On education and health, instead of making specific estimates, let us assume that six per cent of the GDP should be provided for the former, as suggested long ago by the Kothari Commission, from the coffers of the State, and three per cent of GDP should be provided for the latter, which is a benchmark suggested by many, from the coffers of the State. This would require the State’s increasing its education expenditure by two per cent of GDP and its health expenditure also by 2 percent of GDP. These two together add up to Rs 6.6 lakh crores.

The total of all these amounts comes to Rs 15.1 lakh crores, or roughly 9 per cent of GDP. True, there are many expenditures we have left out; but, on the other hand, while our concern is with additional expenditure, we have not reckoned with current state government expenditures which are quite substantial under many of these heads. Besides, the expenditure on some of these heads ipso facto leads to the achievement of other objectives: instituting an authentic right to education for instance requires large-scale construction of school buildings, which also generates employment and hence serves ipso facto to realise the right to employment. Adding up, as we have done, the requirements calculated for different heads therefore amounts to an overstatement. Assuming on balance that these various over-estimations and under-estimations cancel one another, we shall take Rs 15 lakh crores as the additional sum required at present for realising these five basic economic rights.

How is this sum to be raised? Let us assume that it should not be raised through any increase in the fiscal deficit, not because an increase in this deficit will have inflationary consequences as is often claimed, but because it increases wealth inequality compared to a situation where an equivalent amount of public expenditure is tax-financed.

There is plenty of scope for raising this sum through wealth taxation. In India, shockingly, there is virtually no wealth taxation worth the name; and wealth inequality has been increasing phenomenally. According to Credit Suisse data, the top one per cent of households in the country currently owns as much as 60 per cent of total private wealth, which is higher than the figure for the US. A host of even “establishment” economists across the world have been demanding higher wealth taxation to reverse the growing inequality under neoliberalism which they rightly see as being inimical to democracy; and even the Davos summit has expressed concern over growing wealth inequality. Wealth taxation in short is desirable per se, quite apart from its necessity for meeting welfare expenditures.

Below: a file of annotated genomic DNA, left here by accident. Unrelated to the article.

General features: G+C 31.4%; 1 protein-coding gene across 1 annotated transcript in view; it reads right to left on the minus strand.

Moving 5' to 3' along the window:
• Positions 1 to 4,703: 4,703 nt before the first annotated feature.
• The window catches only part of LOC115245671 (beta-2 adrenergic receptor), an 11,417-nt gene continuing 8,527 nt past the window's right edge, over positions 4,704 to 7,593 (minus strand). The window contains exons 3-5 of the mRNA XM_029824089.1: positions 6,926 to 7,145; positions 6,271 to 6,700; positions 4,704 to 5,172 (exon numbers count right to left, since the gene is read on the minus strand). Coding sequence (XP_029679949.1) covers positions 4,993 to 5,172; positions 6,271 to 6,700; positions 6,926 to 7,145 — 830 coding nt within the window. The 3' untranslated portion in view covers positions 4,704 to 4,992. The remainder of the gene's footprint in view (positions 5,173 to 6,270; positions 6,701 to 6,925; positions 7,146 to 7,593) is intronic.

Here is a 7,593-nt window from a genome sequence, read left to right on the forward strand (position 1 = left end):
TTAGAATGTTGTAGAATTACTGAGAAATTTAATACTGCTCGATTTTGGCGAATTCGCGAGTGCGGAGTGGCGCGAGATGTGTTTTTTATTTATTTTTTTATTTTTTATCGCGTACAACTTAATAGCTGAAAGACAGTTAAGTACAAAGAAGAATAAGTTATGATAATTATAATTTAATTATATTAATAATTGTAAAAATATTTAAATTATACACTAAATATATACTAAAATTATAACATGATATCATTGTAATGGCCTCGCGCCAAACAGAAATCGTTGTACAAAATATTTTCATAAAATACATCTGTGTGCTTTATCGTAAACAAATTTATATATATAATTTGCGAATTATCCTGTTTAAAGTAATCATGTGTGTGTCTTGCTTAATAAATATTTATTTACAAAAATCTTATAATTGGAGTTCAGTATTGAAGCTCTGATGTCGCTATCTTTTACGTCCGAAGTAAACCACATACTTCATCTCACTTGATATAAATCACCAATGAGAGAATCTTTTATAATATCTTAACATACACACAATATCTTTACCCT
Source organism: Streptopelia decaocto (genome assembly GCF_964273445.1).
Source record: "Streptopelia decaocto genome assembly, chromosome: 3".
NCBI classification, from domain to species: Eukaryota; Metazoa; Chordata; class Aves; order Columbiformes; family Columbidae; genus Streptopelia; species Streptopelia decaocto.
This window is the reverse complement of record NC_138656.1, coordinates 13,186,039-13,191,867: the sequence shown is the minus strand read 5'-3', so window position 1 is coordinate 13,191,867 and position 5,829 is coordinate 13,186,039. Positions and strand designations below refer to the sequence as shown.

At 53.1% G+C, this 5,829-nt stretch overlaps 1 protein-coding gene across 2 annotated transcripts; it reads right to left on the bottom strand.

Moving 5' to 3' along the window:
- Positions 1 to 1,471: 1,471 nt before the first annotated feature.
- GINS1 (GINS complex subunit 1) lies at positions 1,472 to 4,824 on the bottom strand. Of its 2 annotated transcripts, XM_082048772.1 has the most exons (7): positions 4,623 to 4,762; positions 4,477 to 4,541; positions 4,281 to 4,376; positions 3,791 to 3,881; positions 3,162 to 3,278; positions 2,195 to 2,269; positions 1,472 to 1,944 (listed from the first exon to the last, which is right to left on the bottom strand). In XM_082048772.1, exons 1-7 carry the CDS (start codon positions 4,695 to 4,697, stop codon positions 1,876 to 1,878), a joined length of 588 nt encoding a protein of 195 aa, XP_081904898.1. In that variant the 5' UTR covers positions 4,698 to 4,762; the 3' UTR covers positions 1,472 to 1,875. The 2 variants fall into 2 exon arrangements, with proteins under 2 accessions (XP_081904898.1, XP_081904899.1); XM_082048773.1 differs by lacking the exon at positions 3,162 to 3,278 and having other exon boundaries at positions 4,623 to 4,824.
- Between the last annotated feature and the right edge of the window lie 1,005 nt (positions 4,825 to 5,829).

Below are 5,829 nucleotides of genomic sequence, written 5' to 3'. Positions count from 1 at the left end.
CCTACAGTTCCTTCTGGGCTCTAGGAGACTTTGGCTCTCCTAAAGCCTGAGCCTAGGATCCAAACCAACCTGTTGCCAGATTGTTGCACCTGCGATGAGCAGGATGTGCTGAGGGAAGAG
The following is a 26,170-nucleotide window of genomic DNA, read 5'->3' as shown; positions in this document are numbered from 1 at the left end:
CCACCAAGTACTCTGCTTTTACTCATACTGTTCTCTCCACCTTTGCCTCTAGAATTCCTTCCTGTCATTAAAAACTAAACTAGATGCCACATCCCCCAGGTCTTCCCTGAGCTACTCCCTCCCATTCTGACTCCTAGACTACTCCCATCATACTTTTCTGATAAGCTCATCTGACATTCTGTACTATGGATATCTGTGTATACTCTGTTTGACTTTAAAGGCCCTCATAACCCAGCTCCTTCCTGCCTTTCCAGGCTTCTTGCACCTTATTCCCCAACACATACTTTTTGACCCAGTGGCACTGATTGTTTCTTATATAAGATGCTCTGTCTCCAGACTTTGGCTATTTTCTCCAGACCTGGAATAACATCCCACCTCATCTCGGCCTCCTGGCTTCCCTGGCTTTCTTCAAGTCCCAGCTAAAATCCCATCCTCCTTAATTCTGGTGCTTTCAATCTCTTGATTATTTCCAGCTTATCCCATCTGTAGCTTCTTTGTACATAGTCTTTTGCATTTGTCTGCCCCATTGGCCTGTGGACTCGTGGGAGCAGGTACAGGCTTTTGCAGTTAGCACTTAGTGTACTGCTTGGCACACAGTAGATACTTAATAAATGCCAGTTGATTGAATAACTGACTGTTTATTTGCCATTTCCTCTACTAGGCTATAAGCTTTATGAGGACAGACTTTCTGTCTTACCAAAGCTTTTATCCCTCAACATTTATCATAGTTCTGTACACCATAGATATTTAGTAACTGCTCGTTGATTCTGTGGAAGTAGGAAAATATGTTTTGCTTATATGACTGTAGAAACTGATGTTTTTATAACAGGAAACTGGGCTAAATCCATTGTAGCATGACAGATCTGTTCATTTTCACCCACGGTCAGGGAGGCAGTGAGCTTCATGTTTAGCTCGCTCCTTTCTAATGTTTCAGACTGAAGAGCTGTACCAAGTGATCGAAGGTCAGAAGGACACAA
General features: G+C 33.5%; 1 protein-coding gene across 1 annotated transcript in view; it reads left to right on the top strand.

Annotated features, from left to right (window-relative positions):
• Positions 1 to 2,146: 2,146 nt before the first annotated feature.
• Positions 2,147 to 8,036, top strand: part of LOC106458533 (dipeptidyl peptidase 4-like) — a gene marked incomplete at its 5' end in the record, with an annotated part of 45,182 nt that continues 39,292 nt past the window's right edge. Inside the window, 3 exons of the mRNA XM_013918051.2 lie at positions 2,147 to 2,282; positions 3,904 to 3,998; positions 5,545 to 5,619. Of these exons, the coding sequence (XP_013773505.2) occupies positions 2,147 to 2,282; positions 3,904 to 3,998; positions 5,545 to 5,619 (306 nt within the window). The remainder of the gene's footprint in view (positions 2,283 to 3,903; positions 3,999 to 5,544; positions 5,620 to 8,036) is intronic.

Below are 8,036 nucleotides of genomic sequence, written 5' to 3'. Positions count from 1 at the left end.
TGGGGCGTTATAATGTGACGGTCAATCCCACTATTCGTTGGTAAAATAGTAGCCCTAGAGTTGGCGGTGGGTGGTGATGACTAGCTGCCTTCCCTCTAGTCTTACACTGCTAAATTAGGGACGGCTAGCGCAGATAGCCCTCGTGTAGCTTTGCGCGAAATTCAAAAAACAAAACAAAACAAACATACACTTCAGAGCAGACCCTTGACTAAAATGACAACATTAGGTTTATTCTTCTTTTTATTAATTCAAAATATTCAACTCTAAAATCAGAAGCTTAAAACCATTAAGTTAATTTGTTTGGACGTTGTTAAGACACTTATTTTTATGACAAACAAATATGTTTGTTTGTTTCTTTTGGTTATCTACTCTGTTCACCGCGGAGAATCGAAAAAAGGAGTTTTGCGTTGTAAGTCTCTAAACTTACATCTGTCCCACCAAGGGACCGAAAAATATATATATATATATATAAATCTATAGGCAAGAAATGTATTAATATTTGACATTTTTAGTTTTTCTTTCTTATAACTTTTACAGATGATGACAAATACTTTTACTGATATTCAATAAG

To be sure, any wealth taxation has to be a comprehensive one, complemented by taxes on gifts and transfers which would be a means of evasion. But assuming that such checks are in place, wealth taxation, precisely because it hardly exists at present, can be a potent means of resource mobilisation.

According to the Global Wealth Migration Review 2018, the total net worth of only billionaires in India amounts at present to Rs 557 lakh crores. A one per cent tax on the wealth of just these billionaires will get, in round figures, Rs 5.6 lakh crores per annum.

Wealth taxation has also got to be supplemented by inheritance taxation. In fact inheritance taxation is perfectly in sync with the ideology of capitalism. This ideology holds that capitalists owe their wealth to some special talent which they possess. But then there is no reason why their children, until they too have displayed these talents, should also be the possessors of such wealth.

If we assume that every year five per cent of the total wealth of billionaires gets transferred to their children, or other legatees, as inheritance, then even a modest taxation of one-third on such inheritance would fetch Rs 9.33 lakh crores. Just these two taxes in short, and that too levied only on billionaires, will be quite enough to finance the creation of a welfare state in India in which every citizen will enjoy a set of economic rights.

Of course we have been talking here only of money sums, while one has to consider the logical problems that may arise if taxation of a stock (wealth) is used for generating resources for an expenditure flow. But since the argument invariably is confined to the question of money sums, we have also confined ourselves to this question alone.The basic point is that the money sum required for expenditures to ensure a set of basic economic rights, can be easily raised.